Archive for April, 2009
by Loraine Ritchey email@example.com
but now “WHY should I care”
A little while ago this story
Lorain city officials looking at changes to way rental properties inspected by Alan Ingram
Dore said he thinks inspecting the interior of the units is “over regulation.” He added rental properties are people’s businesses.
“It’s the government’s purpose to make sure that your business does not negatively impact the community,” he said, adding problems with the outside of a structure — such as peeling paint and bad gutters — can have such an impact.
“That affects the community at large,” he said.
would have sent me rocketing off-
with statistics and just how maybe looking good on the outside with “hazzards” on the inside does actually effect the community at large-
I would have ripped this argument to shreds pictorially , anecdotally and statistically but……….
April 29, 2009 at 12:02 pm
by Loraine Ritchey firstname.lastname@example.org
In my dark and dour mood (and unfortunately I am not alone)…. I looked at the page last night that needed to be refreshed and thought
” Sod it ! I am going to read a book” –
and No! the book wasn’t very good ….I spent a miserable night – sitting in the garden I got too much sun…..OOOOOOOOOOOOOOOOOOHH it just goes on and on and I realized I feel like and sound like the complainers of the “Keyboard Kops” ilk.
Looking at Mark’s Blog and baseball
PHOTO MARK TELEHA
reminded me that this time last year Kelly had an article about Rube Foster . Kelly, who has in the past year also written Freedom’s Light: A Stop Along The Underground Railroad certainly has a postive way with words as Mark has with his camera !
History of the Negro Leagues and the Role of Andrew “Rube” Foster
In February 1920, Andrew “Rube” Foster organized the first successful Negro League – called the “Negro National League” – and Foster therefore became known as the “Father of Black Baseball.”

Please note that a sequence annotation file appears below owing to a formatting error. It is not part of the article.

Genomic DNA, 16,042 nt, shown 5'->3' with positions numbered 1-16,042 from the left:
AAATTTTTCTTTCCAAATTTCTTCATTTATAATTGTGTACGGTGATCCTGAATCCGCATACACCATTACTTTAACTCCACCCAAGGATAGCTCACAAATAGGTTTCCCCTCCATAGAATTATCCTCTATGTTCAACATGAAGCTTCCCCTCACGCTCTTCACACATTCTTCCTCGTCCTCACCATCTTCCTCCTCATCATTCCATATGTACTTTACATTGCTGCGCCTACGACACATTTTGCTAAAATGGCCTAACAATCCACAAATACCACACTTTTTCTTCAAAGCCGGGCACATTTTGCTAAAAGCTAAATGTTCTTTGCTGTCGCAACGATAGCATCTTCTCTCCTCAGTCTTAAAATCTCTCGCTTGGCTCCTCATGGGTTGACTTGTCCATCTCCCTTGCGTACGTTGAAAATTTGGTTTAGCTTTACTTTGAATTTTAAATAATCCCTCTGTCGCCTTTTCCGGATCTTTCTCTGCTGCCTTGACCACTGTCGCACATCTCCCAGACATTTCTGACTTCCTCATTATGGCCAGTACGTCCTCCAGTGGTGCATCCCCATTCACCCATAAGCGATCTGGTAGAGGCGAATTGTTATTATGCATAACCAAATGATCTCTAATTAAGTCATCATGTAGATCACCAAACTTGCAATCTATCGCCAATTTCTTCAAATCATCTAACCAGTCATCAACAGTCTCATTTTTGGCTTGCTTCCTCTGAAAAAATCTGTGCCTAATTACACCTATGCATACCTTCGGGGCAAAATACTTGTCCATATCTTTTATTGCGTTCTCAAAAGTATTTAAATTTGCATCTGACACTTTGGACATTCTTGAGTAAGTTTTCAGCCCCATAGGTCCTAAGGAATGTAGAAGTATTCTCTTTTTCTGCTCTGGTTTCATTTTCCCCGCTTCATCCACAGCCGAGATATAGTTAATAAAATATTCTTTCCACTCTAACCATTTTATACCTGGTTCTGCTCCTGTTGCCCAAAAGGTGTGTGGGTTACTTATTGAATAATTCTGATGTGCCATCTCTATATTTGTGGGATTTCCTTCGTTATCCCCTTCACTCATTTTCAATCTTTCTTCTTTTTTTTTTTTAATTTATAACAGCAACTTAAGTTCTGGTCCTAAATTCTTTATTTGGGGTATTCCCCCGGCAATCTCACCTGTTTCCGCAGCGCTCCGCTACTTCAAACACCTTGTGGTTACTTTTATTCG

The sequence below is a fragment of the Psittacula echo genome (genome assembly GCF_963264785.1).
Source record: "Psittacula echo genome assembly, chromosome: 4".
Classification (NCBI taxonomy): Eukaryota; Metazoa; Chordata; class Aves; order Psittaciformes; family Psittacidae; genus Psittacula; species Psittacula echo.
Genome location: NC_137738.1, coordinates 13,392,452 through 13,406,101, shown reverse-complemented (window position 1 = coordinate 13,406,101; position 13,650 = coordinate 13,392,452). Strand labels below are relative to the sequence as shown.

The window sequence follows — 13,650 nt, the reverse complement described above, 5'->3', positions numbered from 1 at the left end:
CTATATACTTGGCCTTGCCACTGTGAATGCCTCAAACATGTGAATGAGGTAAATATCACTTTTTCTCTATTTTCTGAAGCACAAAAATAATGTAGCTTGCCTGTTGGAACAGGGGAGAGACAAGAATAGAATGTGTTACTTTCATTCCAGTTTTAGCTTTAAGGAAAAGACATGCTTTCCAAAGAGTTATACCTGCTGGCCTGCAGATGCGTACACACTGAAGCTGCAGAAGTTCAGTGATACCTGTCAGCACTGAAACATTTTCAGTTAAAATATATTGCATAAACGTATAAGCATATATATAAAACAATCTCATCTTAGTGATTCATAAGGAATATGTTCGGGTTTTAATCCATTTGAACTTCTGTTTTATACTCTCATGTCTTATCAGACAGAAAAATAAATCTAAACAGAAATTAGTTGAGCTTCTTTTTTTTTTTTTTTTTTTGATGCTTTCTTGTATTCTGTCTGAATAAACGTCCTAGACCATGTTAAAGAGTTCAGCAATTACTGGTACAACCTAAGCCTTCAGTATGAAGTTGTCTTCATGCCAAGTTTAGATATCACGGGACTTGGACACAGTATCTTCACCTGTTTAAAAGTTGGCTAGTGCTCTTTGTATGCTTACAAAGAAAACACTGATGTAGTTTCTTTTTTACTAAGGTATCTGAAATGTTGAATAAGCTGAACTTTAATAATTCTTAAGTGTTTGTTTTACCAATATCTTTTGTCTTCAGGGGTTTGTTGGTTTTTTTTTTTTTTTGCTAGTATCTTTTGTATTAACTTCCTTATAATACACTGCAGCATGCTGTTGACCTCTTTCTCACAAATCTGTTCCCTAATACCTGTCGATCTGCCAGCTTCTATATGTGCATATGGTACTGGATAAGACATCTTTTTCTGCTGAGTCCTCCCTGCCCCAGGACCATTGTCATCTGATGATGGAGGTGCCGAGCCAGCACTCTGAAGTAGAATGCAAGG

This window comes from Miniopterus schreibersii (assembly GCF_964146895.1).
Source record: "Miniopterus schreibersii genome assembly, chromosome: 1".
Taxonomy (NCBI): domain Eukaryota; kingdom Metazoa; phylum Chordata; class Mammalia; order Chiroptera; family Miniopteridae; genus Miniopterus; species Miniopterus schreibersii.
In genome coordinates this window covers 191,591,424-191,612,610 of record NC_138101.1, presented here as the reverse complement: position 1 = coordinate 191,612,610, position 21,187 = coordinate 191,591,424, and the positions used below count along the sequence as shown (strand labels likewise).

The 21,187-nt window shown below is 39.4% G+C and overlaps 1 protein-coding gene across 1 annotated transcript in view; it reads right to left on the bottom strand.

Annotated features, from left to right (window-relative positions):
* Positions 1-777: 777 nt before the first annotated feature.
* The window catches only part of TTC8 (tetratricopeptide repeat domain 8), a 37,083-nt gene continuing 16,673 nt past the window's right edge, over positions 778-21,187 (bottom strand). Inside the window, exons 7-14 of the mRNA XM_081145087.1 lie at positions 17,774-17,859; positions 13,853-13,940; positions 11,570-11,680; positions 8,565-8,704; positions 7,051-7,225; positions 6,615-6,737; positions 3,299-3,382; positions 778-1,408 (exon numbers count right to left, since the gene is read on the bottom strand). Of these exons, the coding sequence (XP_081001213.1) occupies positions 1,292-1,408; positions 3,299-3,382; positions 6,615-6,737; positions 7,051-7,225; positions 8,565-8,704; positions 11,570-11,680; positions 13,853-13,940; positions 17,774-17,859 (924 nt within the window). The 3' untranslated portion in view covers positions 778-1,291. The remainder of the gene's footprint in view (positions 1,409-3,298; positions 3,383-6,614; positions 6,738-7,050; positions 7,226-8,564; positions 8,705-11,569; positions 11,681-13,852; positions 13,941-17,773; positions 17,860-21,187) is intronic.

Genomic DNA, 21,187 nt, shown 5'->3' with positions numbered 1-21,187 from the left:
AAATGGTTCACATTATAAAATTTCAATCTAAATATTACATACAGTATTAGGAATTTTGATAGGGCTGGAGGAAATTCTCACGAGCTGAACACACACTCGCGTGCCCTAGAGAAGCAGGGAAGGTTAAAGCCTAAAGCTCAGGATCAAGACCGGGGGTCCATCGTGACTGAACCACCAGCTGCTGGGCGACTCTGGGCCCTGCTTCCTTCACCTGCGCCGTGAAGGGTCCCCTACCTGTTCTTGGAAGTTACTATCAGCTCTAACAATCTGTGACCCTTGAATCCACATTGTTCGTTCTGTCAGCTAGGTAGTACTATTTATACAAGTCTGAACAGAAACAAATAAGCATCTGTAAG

Foster’s triumph came after black baseball players had spent several challenging decades trying to just play ball. America’s original baseball league was the National Association of Base Ball Players (“base ball” was the original spelling of the sport). This league, formed in 1867, banned black players from participating.
By the late 1870s, however, several black players were on the rosters of minor league teams – and, in 1884, a black player was signed to a team in a professional major league. The league was the American Association – and the player was Moses “Fleetwood” Walker of Oberlin, Ohio.
After only a few years of integrated play for a handful of talented stars, though, black players were once again barred from participating in professional baseball. So, they formed all-black baseball teams and “barnstormed,” traveling from town to town, looking for another team to challenge to a game. They got paid by dividing the money that was collected by selling tickets to the game. More than one person tried to organize these teams into a league, but the financial and organizational burdens were too great.
Foster himself was a pitcher, beginning his career with the Chicago Union Giants in 1905, where he chalked up an amazing 51 wins. The following year, he had an astonishing 54-1 pitching record with the Cuban X-Giants. In 1907, he began pitching for the Philadelphia Giants, leaving that team when he accepted a job as the player-manager for the Leland Giants.
In 1910, Foster formed the Chicago American Giants, one of the best black baseball teams in history, sometimes pitching for his team; it is believed that this team won 11 championships.
Then, in 1920, Foster successfully formed a Negro League, the first person to do so. This league consisted of eight teams:
• Chicago American Giants
• Chicago Giants
• Dayton Marcos
• Detroit Stars
• Indianapolis ABC’s
• Kansas City Monarchs
• St. Louis Giants
• Cuban Stars